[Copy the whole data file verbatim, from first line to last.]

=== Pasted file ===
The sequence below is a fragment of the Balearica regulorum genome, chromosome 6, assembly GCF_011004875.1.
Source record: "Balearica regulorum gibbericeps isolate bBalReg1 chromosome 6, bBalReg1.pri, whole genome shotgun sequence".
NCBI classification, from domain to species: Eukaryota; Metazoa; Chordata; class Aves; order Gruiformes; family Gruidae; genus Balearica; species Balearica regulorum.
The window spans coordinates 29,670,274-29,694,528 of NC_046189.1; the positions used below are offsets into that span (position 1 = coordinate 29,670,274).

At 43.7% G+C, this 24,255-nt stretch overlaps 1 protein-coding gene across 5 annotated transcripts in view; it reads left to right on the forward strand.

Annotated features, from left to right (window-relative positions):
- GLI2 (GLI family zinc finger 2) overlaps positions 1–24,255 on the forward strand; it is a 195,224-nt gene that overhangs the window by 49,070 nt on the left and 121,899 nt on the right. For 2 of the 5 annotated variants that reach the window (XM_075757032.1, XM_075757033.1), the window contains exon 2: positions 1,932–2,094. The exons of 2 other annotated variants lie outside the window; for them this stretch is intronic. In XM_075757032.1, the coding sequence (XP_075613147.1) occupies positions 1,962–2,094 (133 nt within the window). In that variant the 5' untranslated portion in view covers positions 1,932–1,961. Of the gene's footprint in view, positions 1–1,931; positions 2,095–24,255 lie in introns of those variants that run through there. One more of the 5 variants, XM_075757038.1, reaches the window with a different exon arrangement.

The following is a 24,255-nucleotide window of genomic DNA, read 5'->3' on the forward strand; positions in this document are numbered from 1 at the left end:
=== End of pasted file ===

The sequence below is a fragment of the Balearica regulorum genome, chromosome 6, assembly GCF_011004875.1.
Source record: "Balearica regulorum gibbericeps isolate bBalReg1 chromosome 6, bBalReg1.pri, whole genome shotgun sequence".
NCBI classification, from domain to species: Eukaryota; Metazoa; Chordata; class Aves; order Gruiformes; family Gruidae; genus Balearica; species Balearica regulorum.
The window spans coordinates 29,670,274-29,694,528 of NC_046189.1; the positions used below are offsets into that span (position 1 = coordinate 29,670,274).

At 43.7% G+C, this 24,255-nt stretch overlaps 1 protein-coding gene across 5 annotated transcripts in view; it reads left to right on the forward strand.

Annotated features, from left to right (window-relative positions):
- GLI2 (GLI family zinc finger 2) overlaps positions 1–24,255 on the forward strand; it is a 195,224-nt gene that overhangs the window by 49,070 nt on the left and 121,899 nt on the right. For 2 of the 5 annotated variants that reach the window (XM_075757032.1, XM_075757033.1), the window contains exon 2: positions 1,932–2,094. The exons of 2 other annotated variants lie outside the window; for them this stretch is intronic. In XM_075757032.1, the coding sequence (XP_075613147.1) occupies positions 1,962–2,094 (133 nt within the window). In that variant the 5' untranslated portion in view covers positions 1,932–1,961. Of the gene's footprint in view, positions 1–1,931; positions 2,095–24,255 lie in introns of those variants that run through there. One more of the 5 variants, XM_075757038.1, reaches the window with a different exon arrangement.

The following is a 24,255-nucleotide window of genomic DNA, read 5'->3' on the forward strand; positions in this document are numbered from 1 at the left end: